Thursday, February 12, 2015

At the End of a Driveway

I was walking home the other day and noticed a little boy standing at the end of his driveway.  His head was down and his shoulders slumped sadly.  Just as soon as I saw him there, a car whipped around the corner, screeched to a halt in front of him, and he scrambled in.  The car was gone again before I could really think.  So I thought about it the rest of the way home.

The first bell at the elementary school had already rung, so I can see why they were in such a hurry.  But the house was a scant block away from the school, so it's not like it was a long distance to go.  Laughing to myself, I imagined the hectic morning that must have erupted at that house.  I can imagine it well because we've had mornings like that.  Someone had a science fair project to finish up, or forgot to do their math homework, or we couldn't find the library book that was due today or there were no socks in my drawer or we were all slow this morning or Mom just got up late...  Yeah, it happens.

I suppose either breakfast got done too late or someone needed to take a large item to show and tell, so Mom barked at everyone to get in the van and we'd drive instead of walking - NOW!  The kids climbed in and they drove off, leaving one boy still in the bathroom.  By the time he flushed and came out, the house was quiet.  Mom?  Mom?  But there was no response.  Slowly, dejectedly, he collected his now-finished math paper from the counter strewn with breakfast dishes and crumpled it into his backpack.  He fished his jacket out of the closet and started the lonely walk to school.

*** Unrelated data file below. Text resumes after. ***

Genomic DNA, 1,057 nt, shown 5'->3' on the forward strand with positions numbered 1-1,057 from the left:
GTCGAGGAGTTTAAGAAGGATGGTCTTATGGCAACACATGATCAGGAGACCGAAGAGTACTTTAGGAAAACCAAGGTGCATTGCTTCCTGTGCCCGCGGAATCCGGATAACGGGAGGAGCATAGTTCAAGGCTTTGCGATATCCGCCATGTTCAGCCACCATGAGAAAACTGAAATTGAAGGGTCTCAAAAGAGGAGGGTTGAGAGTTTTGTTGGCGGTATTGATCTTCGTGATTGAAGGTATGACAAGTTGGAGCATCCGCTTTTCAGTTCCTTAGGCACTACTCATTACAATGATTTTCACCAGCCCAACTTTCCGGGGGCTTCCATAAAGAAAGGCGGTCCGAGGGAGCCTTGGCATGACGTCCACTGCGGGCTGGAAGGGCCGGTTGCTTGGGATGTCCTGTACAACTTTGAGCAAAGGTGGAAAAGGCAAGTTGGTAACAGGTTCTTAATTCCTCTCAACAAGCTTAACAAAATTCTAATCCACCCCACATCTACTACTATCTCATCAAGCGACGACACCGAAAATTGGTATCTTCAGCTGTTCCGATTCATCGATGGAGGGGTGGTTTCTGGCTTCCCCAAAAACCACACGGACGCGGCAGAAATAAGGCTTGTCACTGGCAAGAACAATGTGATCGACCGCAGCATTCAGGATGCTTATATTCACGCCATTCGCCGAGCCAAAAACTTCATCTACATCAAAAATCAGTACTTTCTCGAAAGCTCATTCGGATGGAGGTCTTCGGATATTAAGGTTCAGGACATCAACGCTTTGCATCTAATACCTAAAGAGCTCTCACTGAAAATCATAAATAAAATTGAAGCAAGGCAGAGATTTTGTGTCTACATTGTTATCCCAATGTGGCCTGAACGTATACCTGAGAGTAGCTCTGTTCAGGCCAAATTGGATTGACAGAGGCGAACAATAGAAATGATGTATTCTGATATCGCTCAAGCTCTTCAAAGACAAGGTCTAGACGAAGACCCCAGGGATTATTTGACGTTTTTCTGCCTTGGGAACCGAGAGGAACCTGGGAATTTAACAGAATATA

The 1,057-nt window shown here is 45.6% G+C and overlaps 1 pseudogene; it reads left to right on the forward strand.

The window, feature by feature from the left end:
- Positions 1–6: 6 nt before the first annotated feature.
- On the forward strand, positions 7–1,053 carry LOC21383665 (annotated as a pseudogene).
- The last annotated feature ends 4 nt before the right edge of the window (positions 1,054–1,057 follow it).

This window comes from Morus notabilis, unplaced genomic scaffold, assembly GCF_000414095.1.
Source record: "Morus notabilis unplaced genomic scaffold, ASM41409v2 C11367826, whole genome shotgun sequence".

Meanwhile, the harried mother pulled up the the school curb in a plume of hurry, kissed her daughter - trying vainly to smooth her wild hair -  while telling the son to hurry and get to class.  Son?  Dear?  She turned around in her seat and realized that she left a child at home.  There might have been some muttering through clenched teeth as she whipped back home, hoping to find everything ok, chastising herself along the way.  We've all had those really bad mother moments.

I chuckled to myself as I walked home, and said a silent prayer that the mother would find peace in the rest of her day, and that the son would manage to feel loved and important.  Those fluke things happen, and we pick ourselves up, dust off, laugh a little, and go on.

But a couple of days later, I saw the same boy standing at the end of the driveway.  His head was down and his shoulders slumped sadly.  This time, there was no one there and he stood alone, waiting.  My mother-heart aches for him.

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